In late 2005 I used to go to a language school in the Mohandiseen area of Cairo, not far from the traffic island in front of the Mustafa Mahmud mosque. The area had recently become famous because a few hundred Sudanese refugees had occupied the traffic island and had set up camp there to protest at the UN refusal to move them to another country of asylum, claiming they faced racist discrimination in Egypt. Their demands certainly didn’t strike a cord with most Egyptians, who resented the claims and thought their protest was about opportunism rather than human rights. I remember walking past the traffic island to get to school and being hit by the awful stench of human sewage running into the drains. The whole place was rank and squalid; once I saw a Sudanese woman dressed in a bright yellow t-shirt standing over a drain taking a shower from a bucket of dirty water, while raw excrement ran between her feet. There were scores of dirty children crammed into little round tents made of old blankets and torn protest banners hanging from street-lamps shuffled limply in the breeze.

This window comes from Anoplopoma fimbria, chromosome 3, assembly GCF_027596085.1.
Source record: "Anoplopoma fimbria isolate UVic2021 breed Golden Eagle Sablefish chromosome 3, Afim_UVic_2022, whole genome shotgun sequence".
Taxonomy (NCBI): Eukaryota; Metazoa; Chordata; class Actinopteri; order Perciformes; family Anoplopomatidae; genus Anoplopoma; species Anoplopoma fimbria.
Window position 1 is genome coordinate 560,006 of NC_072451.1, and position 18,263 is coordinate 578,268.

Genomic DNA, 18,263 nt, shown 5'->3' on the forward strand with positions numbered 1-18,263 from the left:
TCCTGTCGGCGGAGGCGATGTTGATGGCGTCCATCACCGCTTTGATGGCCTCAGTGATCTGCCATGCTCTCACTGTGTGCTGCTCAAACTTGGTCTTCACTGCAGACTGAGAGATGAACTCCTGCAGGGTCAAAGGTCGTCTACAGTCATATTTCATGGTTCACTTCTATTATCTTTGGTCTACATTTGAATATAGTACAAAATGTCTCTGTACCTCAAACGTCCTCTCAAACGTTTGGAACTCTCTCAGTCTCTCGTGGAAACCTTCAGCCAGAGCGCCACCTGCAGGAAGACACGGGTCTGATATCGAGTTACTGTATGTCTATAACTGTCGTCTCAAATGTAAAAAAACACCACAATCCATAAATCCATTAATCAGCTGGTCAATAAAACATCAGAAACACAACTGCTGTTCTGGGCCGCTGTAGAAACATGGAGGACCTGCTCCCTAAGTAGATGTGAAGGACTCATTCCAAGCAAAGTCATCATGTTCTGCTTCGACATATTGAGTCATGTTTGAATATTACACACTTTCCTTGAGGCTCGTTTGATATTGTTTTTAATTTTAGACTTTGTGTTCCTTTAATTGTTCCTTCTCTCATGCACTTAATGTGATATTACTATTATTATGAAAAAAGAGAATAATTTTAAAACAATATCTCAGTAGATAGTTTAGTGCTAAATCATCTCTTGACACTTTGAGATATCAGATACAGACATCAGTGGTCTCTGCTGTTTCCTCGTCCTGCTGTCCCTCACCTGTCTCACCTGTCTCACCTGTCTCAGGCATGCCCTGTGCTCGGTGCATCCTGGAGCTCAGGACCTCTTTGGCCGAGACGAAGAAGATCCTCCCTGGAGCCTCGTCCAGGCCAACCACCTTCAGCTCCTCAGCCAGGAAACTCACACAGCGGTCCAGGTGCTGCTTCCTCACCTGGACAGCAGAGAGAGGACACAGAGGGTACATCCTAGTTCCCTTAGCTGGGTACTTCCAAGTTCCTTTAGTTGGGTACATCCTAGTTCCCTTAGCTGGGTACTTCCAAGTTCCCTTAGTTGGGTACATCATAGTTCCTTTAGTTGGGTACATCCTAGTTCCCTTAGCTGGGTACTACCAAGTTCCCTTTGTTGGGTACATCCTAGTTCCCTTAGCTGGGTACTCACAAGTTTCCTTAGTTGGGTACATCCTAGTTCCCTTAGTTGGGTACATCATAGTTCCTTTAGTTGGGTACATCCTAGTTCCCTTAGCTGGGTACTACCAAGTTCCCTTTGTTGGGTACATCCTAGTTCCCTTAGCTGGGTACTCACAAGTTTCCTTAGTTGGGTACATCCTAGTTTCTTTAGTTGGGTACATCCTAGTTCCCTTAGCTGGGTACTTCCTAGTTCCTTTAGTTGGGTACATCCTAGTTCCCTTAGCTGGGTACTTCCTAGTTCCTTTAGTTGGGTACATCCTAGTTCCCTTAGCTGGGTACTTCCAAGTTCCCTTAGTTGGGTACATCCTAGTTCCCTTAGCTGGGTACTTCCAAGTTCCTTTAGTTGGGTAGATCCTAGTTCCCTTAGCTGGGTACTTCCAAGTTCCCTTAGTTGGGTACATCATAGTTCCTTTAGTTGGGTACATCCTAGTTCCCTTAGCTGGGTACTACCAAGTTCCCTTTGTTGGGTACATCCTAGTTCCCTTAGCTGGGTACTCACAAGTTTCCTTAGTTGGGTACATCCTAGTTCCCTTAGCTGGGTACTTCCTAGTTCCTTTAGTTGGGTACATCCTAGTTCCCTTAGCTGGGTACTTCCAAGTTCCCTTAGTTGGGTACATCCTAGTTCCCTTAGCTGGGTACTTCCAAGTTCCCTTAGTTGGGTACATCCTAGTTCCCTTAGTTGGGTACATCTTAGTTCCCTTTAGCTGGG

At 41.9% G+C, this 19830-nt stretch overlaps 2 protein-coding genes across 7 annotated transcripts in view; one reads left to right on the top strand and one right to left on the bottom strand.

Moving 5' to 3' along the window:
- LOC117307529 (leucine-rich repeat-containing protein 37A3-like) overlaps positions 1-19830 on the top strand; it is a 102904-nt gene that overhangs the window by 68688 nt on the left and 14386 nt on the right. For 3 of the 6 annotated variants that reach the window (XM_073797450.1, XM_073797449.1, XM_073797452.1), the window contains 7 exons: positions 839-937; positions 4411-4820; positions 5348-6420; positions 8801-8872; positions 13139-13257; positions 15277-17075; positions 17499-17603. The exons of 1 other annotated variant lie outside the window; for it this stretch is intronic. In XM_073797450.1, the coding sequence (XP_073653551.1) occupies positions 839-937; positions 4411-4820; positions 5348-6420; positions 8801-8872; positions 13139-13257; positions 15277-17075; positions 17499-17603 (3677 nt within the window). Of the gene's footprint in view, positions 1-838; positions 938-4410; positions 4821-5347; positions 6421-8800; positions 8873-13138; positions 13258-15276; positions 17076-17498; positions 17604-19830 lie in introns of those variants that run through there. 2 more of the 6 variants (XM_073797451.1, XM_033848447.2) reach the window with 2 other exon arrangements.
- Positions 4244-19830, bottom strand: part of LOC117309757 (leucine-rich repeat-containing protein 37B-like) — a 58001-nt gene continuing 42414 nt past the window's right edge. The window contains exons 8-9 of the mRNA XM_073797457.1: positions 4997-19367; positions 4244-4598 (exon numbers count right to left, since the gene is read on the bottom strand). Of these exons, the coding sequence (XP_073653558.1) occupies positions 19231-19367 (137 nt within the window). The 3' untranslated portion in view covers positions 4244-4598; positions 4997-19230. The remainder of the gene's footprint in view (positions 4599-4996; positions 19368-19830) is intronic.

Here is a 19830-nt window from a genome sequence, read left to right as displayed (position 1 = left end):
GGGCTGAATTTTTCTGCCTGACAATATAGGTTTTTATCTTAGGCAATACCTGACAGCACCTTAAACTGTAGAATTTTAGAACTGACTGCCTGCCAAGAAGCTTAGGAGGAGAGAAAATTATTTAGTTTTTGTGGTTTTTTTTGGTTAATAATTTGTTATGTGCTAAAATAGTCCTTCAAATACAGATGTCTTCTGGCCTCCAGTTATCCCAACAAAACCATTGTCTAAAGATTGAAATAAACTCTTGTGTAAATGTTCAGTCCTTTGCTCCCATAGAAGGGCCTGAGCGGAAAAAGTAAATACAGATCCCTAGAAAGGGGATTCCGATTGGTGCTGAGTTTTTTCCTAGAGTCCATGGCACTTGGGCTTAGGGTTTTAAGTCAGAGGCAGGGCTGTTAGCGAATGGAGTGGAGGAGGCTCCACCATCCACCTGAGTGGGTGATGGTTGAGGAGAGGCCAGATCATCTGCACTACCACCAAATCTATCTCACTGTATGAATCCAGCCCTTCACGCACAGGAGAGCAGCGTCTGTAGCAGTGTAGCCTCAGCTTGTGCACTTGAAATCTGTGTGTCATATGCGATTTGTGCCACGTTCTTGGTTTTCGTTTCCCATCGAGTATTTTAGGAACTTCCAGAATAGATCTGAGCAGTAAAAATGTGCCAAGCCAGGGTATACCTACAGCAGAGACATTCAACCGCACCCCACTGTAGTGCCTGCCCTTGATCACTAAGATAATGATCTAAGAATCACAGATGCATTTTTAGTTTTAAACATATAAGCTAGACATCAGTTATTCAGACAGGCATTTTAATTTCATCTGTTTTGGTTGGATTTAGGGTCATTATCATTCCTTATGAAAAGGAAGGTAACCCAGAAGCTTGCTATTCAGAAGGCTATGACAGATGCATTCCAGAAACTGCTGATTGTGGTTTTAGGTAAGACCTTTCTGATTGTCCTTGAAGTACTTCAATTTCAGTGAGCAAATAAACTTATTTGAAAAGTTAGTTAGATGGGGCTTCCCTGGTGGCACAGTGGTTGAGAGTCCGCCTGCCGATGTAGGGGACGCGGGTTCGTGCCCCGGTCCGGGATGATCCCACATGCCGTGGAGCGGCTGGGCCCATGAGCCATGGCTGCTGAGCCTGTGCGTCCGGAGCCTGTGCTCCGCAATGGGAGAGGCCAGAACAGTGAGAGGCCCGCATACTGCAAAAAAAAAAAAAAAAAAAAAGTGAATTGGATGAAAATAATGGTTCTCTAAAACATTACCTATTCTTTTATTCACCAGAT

On New Year’s Eve 2005, I was in an internet café checking the news headlines when I found out that overnight, the police had removed the camp on the traffic island and had detained the protesters, including the women and children. Pictures emerged a few days later that showed hundred of state security men dragging protesters from their tents, and those that resisted were drenched by a water canon. Mothers were separated from their children as they were shoved onto buses with nothing but the clothes on their backs, and taken to military detention centres outside of Cairo. Many were released from detention during January; the fate of some remains a mystery. Four months later I was discussing all of this with a coordinator at the refugee centre in Cairo’s Anglican cathedral. She told me how many of the people from that traffic island were starting to come forward to register for help at the centre but that most of them didn’t have any form of documentation with them, since everything had been soaked through by the water canons and dumped afterwards by the police.